I have been concerned with the meeting of narrative and history within the rubric of the alternate history. Every alternate history is concerned with cause and effect; by altering the cause, this genre argues, one might alter the effect that springs from the cause. The six text-based chapters deal with close analyses of narrative and history, but the rubric that organizes the chapters is the model of history that best describes the reason for history as perceived by the author. Hayden White argues that the historian is not a disinterested researcher, but an interested participant writing a text with an end in mind. His discussions of ideological positions, emplotment modes, and paradigms of form are rigorous ways of tropologically organizing information for analysis.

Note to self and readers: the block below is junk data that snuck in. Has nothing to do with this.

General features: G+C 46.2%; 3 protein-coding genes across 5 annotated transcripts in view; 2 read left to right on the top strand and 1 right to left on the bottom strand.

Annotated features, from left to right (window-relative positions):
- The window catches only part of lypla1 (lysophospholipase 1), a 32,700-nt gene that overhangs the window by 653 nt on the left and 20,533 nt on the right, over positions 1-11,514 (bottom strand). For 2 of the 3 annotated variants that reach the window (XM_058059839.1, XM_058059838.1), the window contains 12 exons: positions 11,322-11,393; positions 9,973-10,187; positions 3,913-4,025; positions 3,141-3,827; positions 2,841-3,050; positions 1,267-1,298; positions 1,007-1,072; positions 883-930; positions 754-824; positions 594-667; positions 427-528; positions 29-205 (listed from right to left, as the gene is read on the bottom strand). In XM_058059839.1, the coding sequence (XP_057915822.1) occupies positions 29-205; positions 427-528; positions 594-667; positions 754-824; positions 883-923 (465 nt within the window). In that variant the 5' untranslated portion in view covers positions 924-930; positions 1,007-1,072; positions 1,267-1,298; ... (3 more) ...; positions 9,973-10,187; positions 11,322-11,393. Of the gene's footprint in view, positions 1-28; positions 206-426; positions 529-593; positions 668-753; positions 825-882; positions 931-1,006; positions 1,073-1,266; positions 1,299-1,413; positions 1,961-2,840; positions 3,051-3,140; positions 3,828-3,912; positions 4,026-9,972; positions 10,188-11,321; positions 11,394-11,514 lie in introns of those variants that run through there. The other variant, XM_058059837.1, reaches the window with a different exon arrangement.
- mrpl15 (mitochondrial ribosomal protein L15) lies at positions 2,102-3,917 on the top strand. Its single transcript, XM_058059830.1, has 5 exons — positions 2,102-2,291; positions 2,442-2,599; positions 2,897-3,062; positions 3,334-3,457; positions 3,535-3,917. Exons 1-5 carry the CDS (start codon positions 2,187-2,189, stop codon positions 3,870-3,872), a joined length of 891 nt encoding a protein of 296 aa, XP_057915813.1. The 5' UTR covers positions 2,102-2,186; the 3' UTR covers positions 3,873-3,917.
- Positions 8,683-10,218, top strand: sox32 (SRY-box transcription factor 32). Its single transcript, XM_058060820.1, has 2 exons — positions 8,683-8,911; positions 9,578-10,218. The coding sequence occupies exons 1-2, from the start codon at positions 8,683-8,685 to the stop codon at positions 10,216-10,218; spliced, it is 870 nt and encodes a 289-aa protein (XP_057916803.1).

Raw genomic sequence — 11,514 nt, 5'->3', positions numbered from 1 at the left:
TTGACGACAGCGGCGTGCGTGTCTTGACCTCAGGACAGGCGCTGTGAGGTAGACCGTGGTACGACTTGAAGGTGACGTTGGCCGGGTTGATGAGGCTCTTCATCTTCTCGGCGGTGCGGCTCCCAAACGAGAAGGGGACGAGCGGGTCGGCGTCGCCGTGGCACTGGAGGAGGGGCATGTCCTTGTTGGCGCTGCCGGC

The alternate history is no different. The four paradigms of history I discuss—the eschatological, genetic, teleological, and entropic models— usefully organize the genre and provide a framework from which researchers may analyze the genre. Terry Cochran argues that “theories of history … emerged precisely in response to instabilities in order to explain them, render them understandable. Thus, historical theories tend to be totalizing, positing an origin, an ending, and a transcendental notion to power the course separating them” (49). The models of history help place the texts that represent this genre into a kind of order according to what I perceive the primary model present in a text to be.